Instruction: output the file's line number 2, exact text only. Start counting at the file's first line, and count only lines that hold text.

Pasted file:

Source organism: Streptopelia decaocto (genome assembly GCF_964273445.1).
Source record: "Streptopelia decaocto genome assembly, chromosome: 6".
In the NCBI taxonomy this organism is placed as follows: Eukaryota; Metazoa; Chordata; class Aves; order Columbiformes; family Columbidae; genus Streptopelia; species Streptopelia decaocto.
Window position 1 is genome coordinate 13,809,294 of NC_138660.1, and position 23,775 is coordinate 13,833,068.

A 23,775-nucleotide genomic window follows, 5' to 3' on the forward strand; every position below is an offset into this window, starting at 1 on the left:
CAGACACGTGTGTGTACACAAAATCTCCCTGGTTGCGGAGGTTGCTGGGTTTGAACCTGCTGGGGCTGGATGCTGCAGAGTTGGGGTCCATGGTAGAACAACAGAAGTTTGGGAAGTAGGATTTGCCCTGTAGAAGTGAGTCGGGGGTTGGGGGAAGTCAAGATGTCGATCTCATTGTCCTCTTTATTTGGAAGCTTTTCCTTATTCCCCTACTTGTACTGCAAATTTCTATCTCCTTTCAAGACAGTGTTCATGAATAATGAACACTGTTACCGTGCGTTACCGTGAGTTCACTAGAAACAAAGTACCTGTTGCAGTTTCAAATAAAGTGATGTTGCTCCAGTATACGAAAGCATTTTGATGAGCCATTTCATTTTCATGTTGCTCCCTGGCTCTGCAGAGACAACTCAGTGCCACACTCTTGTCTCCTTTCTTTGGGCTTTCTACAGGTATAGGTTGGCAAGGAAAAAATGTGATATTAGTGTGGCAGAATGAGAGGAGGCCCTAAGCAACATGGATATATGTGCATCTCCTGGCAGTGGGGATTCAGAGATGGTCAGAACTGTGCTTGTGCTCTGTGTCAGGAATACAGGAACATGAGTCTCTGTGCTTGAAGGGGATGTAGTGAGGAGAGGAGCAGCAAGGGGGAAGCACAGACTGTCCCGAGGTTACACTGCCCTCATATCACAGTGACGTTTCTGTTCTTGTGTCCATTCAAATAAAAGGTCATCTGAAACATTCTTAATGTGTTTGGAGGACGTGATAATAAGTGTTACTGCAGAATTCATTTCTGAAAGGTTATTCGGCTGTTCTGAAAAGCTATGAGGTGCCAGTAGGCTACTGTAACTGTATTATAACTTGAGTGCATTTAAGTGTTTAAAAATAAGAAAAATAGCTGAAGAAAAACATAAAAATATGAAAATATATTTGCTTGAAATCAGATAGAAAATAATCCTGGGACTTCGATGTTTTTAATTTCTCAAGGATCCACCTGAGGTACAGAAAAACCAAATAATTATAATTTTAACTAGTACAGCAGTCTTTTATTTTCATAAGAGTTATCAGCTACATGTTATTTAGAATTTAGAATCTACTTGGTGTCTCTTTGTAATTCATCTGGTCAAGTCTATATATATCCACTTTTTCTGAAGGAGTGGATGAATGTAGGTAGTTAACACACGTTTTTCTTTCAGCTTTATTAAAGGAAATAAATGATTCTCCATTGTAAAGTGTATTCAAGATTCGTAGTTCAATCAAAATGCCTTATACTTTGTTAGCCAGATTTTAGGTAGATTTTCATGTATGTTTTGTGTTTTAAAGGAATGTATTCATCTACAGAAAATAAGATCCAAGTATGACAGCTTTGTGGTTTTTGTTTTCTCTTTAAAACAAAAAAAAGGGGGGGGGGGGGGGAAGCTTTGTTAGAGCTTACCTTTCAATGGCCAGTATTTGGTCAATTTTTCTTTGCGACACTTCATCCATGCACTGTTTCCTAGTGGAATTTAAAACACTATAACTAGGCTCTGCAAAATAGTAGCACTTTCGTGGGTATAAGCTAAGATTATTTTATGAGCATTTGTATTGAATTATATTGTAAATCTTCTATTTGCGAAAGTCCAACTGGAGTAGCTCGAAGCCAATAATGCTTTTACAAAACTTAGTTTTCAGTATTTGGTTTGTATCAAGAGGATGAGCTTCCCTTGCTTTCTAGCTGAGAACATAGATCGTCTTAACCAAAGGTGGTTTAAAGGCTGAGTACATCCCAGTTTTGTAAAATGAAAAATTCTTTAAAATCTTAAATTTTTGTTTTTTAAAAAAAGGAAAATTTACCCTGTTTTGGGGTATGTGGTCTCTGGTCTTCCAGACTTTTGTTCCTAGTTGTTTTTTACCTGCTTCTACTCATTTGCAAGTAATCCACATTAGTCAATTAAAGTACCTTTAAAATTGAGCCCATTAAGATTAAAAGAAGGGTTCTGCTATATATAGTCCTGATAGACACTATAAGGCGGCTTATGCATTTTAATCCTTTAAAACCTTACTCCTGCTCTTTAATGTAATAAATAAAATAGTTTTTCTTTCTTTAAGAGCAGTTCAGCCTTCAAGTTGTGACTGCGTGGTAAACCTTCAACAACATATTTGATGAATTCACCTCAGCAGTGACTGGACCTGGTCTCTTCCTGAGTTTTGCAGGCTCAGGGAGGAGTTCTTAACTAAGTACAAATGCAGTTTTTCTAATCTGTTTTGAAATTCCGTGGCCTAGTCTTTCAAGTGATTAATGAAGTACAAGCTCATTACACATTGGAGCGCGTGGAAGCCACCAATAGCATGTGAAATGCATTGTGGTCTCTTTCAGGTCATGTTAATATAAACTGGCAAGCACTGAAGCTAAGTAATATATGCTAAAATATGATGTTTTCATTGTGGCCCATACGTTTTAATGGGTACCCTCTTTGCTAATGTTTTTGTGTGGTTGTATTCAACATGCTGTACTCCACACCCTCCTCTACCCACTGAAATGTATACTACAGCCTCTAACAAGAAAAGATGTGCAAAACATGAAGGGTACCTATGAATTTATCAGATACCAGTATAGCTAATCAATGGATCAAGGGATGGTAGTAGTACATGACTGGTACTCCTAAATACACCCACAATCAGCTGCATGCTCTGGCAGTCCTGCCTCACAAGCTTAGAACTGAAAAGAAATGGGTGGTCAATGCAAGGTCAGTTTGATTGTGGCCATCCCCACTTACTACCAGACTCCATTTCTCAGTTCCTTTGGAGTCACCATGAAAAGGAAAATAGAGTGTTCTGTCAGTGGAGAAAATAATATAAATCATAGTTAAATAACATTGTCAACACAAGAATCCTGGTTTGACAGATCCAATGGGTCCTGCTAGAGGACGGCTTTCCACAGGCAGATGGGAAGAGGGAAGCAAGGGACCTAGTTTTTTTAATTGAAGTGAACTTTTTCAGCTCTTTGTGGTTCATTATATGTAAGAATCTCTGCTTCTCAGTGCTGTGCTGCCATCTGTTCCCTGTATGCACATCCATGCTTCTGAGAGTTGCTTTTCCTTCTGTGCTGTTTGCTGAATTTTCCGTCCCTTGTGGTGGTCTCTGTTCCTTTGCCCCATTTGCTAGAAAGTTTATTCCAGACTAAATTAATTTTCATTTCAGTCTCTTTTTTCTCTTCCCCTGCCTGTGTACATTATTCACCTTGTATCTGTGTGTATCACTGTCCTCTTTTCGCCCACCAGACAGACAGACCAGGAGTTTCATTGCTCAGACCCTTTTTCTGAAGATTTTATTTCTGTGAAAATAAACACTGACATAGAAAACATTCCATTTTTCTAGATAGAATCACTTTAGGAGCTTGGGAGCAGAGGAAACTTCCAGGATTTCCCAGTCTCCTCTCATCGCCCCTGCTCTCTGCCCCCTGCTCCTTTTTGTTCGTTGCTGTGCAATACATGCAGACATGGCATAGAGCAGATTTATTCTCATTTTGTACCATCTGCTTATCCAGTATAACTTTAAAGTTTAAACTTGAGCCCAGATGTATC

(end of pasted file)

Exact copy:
Source record: "Streptopelia decaocto genome assembly, chromosome: 6".